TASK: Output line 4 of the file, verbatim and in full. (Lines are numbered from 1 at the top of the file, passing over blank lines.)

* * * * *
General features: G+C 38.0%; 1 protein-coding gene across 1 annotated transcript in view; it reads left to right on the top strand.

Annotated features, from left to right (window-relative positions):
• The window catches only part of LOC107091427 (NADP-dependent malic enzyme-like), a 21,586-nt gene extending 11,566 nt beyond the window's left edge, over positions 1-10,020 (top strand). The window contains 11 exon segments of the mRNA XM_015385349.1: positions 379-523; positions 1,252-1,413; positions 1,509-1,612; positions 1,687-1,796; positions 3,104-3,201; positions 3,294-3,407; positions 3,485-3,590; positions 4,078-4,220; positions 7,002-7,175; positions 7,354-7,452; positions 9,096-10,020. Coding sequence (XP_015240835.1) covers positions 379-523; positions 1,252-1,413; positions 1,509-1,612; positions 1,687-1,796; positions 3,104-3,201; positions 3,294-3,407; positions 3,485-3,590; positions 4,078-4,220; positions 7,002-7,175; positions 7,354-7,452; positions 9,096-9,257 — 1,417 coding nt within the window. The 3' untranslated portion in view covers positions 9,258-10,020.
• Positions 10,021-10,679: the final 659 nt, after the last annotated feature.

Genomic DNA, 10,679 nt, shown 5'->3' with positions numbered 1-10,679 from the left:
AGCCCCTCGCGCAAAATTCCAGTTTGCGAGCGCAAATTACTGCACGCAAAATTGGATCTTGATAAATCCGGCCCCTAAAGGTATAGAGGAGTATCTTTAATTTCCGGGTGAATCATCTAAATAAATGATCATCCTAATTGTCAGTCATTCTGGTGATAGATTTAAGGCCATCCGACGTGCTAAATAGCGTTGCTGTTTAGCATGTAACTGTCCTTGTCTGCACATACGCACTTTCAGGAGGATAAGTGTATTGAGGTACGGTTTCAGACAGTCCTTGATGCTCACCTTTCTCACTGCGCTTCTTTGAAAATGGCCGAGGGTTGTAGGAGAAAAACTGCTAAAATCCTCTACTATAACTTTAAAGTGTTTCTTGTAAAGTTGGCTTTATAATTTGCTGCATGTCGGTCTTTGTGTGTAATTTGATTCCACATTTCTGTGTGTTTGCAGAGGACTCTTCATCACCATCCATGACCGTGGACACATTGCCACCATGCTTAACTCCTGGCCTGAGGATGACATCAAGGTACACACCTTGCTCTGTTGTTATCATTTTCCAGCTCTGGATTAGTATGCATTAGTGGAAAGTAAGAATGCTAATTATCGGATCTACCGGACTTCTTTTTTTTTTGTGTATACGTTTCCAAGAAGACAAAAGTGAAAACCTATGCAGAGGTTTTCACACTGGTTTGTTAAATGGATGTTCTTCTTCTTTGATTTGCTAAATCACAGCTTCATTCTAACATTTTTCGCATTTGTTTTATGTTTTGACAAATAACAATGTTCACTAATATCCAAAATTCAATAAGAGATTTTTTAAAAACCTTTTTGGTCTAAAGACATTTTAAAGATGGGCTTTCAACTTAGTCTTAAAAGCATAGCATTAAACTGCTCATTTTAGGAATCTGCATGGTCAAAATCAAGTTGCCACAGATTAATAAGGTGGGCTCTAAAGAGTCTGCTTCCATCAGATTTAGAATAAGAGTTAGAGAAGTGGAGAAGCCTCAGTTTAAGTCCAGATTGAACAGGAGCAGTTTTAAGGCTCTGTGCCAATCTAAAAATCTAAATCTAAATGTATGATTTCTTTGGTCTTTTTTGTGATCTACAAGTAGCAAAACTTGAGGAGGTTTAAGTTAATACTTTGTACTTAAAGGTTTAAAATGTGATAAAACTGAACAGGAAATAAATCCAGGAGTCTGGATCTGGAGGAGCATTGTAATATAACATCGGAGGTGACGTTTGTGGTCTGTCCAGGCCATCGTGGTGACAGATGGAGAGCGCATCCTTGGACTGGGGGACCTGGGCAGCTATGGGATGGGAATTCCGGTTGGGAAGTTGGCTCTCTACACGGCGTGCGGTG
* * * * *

• Positions 10,021-10,679: the final 659 nt, after the last annotated feature.